The Bring Your Own Device (BYOD) trend has faced an uphill battle for adoption due to the issue of effective policy implementation. BYOD offers employees the luxury of working with devices they are most familiar with and can foster a more productive and collaborative environment, but these benefits must be balanced against the inherent dangers of uncontrolled devices having access to your data and network. When implementing a BYOD policy, special care needs to be taken to ensure existing company goals are not compromised. An effective, comprehensive BYOD policy will promote collaborative solutions for executives, IT staff and workforce users, but must take into account the following policy concerns:
According to Gartner, the number one concern for potential BYOD policy implementation is security. The transition from company-issued devices to personal devices requires strict guidelines defined in your security policies. Protecting communications, monitoring data usage, and addressing privacy matters are imperative measures to take. Updating and executing data encryption methods, using SSL or HTTPS for example, will ensure secure data transmission. Archiving and recording methods should also be implemented in complying with company regulations, as well as increasing overall security. BYOD systems can attain the same level of security (or even greater) as before implementation if optimal software services are put in place.
2. Support and System Administration
With multiple personal devices operating on company premises, support and system administration policies must be established. By instigating single-point administration, changes can be replicated smoothly across users within the enterprise. To reap the full benefits of your Unified Communications platform, it is essential to enhance support for administration as well as end users. So how can you do this? First, select a platform that allows easily accessible support, either by in-house IT staff or from your chosen support provider. It is also beneficial to define clear user roles to identify specific support and administration options that are available according to the user’s responsibilities and position.
3. Device Choice
When determining your device policies, of course you’ll have to determine which devices are allowed, which ones aren’t, and why. It is also helpful to get feedback from employees during this process. You can analyze employee preference by survey, asking such questions as “what devices do you already own?”, “are they compatible with baseline security/support features?” It is helpful to be familiar with the operating system, hardware and other specifications of the various devices and device types. In the future you may want to leverage this knowledge to lay the foundation for assessment of additional devices and technologies. Feedback from employees will also help keep your IT team up to date with changing devices as the consumer market changes.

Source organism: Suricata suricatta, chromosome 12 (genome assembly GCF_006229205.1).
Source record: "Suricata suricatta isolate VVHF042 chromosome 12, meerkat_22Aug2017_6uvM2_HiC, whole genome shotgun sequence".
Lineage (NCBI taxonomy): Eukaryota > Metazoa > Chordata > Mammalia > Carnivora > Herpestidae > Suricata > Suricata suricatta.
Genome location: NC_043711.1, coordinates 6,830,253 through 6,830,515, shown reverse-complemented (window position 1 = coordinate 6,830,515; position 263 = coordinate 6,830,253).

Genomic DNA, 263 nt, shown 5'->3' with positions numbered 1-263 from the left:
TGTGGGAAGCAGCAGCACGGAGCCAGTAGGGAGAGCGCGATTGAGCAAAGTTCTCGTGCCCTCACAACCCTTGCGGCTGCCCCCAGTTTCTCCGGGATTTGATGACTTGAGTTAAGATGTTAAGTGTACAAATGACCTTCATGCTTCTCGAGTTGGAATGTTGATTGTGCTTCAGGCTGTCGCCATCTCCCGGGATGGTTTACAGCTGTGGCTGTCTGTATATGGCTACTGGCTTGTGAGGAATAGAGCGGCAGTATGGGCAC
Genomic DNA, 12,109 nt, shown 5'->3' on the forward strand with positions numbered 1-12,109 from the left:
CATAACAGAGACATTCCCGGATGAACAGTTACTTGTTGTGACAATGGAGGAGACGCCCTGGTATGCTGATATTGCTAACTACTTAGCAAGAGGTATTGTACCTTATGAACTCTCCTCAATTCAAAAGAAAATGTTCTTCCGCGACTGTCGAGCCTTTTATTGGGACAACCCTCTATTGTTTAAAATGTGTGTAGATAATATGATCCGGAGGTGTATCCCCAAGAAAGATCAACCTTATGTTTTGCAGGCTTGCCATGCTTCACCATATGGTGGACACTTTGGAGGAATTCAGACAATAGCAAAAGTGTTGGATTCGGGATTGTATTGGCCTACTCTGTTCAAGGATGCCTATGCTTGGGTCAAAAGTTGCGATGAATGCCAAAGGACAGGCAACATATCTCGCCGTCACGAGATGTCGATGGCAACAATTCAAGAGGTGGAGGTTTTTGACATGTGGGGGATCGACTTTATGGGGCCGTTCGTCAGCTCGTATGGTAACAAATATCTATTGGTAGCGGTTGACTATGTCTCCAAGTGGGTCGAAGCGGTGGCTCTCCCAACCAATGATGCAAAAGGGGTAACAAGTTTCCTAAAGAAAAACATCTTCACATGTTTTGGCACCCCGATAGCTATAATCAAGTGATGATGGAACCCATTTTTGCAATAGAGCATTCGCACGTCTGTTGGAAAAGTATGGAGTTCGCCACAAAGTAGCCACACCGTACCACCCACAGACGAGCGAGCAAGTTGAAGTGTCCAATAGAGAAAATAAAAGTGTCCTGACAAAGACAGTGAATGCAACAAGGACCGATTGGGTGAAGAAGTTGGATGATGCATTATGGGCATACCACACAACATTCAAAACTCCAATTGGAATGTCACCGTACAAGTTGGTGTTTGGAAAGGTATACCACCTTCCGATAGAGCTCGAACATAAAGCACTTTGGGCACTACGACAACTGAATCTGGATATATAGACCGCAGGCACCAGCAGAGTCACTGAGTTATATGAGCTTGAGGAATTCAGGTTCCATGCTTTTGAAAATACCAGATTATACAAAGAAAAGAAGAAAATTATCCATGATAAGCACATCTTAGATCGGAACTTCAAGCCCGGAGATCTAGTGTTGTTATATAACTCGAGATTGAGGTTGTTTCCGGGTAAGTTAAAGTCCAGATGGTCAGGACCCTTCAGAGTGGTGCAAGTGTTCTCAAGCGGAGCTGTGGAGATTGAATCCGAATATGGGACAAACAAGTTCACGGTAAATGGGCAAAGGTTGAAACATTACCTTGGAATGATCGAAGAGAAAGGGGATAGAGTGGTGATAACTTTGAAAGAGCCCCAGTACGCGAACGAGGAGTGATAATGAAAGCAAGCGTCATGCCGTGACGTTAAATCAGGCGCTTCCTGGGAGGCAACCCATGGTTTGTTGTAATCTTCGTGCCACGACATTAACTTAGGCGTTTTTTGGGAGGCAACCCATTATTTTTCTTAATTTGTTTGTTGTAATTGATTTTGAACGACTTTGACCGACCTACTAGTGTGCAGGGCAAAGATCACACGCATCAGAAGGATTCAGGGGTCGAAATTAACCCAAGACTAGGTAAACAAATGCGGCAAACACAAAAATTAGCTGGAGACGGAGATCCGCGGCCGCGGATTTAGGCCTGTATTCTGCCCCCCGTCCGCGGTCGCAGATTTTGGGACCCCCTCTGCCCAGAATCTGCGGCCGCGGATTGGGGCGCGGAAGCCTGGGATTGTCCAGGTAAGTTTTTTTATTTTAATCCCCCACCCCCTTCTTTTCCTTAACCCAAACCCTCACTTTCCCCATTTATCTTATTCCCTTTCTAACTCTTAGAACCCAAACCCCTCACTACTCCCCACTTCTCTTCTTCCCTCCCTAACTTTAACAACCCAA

4. Monitoring Usage
Whether your business adopts a formal BYOD plan, such as implementing a BYOD policy solely for senior-level executives, or creates a more informal plan which permits all employees to use personal devices, it is imperative to establish usage guidelines. One way you can do this is to develop a list of guidelines that establish binding agreements for employees to adhere to so that you protect and ensure the safety of sensitive corporate data. This way, if employees want to use their own devices, they will agree that the device, including their personal data, could be remotely wiped if it’s lost or stolen. It should also be clear that it is their responsibility to back up any personal information they don’t want lost in that eventuality. Appropriate termination polices should also be in place, acknowledging that all company information will be permanently deleted upon leaving the organization. It may also be beneficial to establish a mobility committee to create and monitor the success of policy goals.
How Unified Communications Can Help
Unified Communications (UC) can’t take the place of effective and well thought out BYOD guidelines, but it can help keep your company contacts and other data safe and secure when an employee’s device is lost or stolen. With the right UC app, your IT administrator can rest assured that traffic is secure and data loss is prevented with encrypted data en route to any endpoint. What’s more, Unified Communications will allow your company to provide a win-win for employee choice and corporate security. With the plethora of devices available – from iPhone to Blackberry to Android and more – you don’t want to try to support each individually when you can easily provide users all their desktop communications capabilities through a single approved UC app – on the device of their choice. This gives employees freedom of choice on their device and you the peace of mind and safety of managing a user and their network credentials the same way you’d manage their corporate issue desktop. One of the most sought-after features of the app is the added benefit of hiding a user’s mobile number when they make calls and displaying only their corporate phone number on caller ID devices – a single number identifies employees both internally and to your clients. Truly remote working.
With Unified Communications they’ll also benefit from added flexibility and mobility with the following:
- Corporate presence and IM
- Click to dial from mobile applications
- Availability of the UC app from the same app store they use on their personal device
- Access to corporate directory and resources on the go
While Unified Communications won’t solve all your concerns, it can help alleviate some of the primary security challenges related to BYOD. For more information on how NEC provides the same UC experience across multiple devices click here.